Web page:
Interesting and brings back some nice memories. My father lived in New Mexico and once when I went to visit, he took me up into the hills with his dry washer. We shoveled about 20 five gallon pails of dirt through the thing to get one 5 gallon pail of "concentrates" he called them. I was skeptical but we retrieved a small vial of gold just like you show when we water panned the concentrates back at his home. Thanks for writing.


john000 profile image

john000 4 years ago from Superior, Arizona Author

Ancient waterways are a great place to seek the gold. Many folks look at old maps and analyze the geography to determine where water used to flow. Helps to find an old waterway again that was out of the mountains.

That's not the only place - there are plenty of areas with nuggets and such away from those kinds of channels, but if you have a choice in the beginning, an area near old waterways is great.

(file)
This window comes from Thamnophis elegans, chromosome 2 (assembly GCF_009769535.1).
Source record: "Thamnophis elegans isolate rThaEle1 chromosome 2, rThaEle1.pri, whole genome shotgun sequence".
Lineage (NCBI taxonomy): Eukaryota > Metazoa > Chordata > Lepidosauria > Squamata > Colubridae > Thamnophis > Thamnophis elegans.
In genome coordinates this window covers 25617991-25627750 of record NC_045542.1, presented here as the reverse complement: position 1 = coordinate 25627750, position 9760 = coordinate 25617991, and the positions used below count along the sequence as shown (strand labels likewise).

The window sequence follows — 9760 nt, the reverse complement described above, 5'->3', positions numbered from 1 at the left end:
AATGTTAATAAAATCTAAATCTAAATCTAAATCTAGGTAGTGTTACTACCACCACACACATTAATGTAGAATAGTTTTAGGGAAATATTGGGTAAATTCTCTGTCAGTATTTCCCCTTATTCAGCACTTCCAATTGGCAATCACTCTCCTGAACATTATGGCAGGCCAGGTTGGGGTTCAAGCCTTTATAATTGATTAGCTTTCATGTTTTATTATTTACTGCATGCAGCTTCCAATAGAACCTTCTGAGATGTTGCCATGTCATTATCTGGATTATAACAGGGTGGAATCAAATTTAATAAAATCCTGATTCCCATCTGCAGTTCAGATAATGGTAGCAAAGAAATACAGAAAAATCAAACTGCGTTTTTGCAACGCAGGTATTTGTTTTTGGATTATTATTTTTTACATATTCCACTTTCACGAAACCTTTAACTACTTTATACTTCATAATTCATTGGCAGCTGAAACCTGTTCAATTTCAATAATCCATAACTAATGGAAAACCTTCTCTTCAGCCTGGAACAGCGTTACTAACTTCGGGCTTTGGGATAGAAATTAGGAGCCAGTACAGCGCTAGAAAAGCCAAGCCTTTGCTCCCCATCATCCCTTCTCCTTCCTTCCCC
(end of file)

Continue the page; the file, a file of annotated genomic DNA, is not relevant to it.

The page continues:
If I lived there I would go after it! Thanks for the comment.


DzyMsLizzy profile image

DzyMsLizzy 4 years ago from Oakley, CA

Very interesting. I've always wanted to try panning, and who knows...I might start right in my own backyard; where we live used to be underwater centuries ago...and the river still flows only about 4 miles away...worth a try, eh? ;-) And--free to get there, beside--no cost for gas!

Voted up, interesting and useful.


john000 profile image

john000 4 years ago from Superior, Arizona Author

livewithrichard